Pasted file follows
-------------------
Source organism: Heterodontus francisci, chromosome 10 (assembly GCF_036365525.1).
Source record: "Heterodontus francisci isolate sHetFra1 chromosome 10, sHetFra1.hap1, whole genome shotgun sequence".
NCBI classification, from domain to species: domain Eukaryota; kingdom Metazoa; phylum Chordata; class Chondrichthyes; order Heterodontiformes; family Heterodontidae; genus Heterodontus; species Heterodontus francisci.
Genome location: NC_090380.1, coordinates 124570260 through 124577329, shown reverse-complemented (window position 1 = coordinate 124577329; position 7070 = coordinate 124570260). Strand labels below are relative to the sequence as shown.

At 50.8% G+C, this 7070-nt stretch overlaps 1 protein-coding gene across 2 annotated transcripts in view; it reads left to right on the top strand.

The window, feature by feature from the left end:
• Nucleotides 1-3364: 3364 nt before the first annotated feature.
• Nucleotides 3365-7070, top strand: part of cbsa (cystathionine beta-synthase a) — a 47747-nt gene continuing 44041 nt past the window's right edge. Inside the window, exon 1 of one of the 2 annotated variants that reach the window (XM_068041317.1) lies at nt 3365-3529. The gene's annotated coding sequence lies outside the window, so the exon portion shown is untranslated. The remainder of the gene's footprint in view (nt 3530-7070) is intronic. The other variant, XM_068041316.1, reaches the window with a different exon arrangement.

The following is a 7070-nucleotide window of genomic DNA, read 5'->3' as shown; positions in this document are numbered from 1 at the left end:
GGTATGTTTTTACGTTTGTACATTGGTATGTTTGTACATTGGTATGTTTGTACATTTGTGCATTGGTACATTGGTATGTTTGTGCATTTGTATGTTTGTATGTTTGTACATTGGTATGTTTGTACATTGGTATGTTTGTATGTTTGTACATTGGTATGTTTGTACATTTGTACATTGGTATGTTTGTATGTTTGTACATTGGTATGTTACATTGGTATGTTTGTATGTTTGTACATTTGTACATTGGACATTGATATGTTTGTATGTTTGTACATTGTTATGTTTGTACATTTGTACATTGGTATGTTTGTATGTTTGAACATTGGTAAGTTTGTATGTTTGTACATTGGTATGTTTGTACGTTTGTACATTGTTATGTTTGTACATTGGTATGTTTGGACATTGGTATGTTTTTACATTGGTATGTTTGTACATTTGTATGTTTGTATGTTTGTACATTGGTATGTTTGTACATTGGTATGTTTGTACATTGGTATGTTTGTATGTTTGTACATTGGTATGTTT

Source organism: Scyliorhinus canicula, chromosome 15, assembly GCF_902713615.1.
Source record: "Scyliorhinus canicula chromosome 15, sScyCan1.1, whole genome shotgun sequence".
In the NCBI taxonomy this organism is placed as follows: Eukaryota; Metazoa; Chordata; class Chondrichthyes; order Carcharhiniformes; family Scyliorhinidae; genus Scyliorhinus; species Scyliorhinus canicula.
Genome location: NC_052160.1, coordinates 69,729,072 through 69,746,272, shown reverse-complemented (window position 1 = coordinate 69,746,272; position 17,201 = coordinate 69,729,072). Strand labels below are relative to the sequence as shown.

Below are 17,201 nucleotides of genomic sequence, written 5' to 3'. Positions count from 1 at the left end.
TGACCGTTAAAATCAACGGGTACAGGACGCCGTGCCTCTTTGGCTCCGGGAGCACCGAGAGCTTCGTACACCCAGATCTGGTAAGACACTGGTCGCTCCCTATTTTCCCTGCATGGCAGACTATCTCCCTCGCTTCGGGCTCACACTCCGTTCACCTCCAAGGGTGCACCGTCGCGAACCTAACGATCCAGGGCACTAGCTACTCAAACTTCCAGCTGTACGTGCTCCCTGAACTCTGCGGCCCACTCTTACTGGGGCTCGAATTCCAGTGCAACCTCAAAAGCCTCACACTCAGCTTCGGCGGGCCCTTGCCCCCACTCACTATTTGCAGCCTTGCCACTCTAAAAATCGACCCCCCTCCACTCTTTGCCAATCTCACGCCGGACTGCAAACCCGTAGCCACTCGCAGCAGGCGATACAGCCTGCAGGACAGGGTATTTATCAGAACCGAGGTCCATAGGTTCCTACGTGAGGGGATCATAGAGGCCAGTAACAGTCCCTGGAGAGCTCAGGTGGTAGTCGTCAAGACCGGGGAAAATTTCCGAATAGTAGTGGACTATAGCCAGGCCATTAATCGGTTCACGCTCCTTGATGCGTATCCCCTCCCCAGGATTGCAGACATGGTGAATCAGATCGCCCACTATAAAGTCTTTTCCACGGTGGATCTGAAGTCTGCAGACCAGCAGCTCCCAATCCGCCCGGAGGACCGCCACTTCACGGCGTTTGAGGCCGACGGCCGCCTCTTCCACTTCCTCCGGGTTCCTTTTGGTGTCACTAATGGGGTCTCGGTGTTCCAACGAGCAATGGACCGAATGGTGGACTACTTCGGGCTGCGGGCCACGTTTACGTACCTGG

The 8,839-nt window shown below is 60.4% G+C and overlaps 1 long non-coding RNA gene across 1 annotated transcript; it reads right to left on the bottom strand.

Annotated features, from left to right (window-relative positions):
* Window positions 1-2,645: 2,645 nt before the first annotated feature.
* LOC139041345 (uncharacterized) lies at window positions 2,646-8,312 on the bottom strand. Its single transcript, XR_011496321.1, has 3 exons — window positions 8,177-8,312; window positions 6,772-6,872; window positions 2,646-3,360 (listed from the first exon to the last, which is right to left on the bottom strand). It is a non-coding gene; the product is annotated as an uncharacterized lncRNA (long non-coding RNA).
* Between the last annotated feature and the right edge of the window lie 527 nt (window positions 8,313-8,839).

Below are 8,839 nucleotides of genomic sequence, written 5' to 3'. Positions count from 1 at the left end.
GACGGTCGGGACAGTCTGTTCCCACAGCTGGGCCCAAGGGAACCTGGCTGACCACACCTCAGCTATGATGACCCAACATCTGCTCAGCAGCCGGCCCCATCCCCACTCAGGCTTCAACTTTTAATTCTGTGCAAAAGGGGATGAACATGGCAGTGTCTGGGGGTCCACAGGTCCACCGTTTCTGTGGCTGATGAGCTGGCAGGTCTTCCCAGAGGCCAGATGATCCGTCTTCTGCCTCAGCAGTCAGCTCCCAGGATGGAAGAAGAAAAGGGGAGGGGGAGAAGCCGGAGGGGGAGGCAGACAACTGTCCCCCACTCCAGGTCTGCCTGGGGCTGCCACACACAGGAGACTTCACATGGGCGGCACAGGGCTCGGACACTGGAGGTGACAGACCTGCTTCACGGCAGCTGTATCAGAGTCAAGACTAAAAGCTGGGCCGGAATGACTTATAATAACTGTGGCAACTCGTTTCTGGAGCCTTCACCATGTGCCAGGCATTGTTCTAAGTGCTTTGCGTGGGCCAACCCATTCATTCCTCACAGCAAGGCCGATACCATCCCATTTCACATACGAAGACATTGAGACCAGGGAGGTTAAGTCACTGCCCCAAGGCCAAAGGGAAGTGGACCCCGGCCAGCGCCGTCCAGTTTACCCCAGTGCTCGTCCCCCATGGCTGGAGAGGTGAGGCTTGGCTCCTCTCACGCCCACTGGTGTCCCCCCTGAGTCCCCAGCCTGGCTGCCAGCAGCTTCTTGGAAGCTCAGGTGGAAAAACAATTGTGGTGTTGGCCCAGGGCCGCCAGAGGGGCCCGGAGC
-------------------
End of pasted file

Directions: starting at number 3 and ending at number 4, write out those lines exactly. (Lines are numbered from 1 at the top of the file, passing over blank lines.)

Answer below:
NCBI classification, from domain to species: domain Eukaryota; kingdom Metazoa; phylum Chordata; class Chondrichthyes; order Heterodontiformes; family Heterodontidae; genus Heterodontus; species Heterodontus francisci.
Genome location: NC_090380.1, coordinates 124570260 through 124577329, shown reverse-complemented (window position 1 = coordinate 124577329; position 7070 = coordinate 124570260). Strand labels below are relative to the sequence as shown.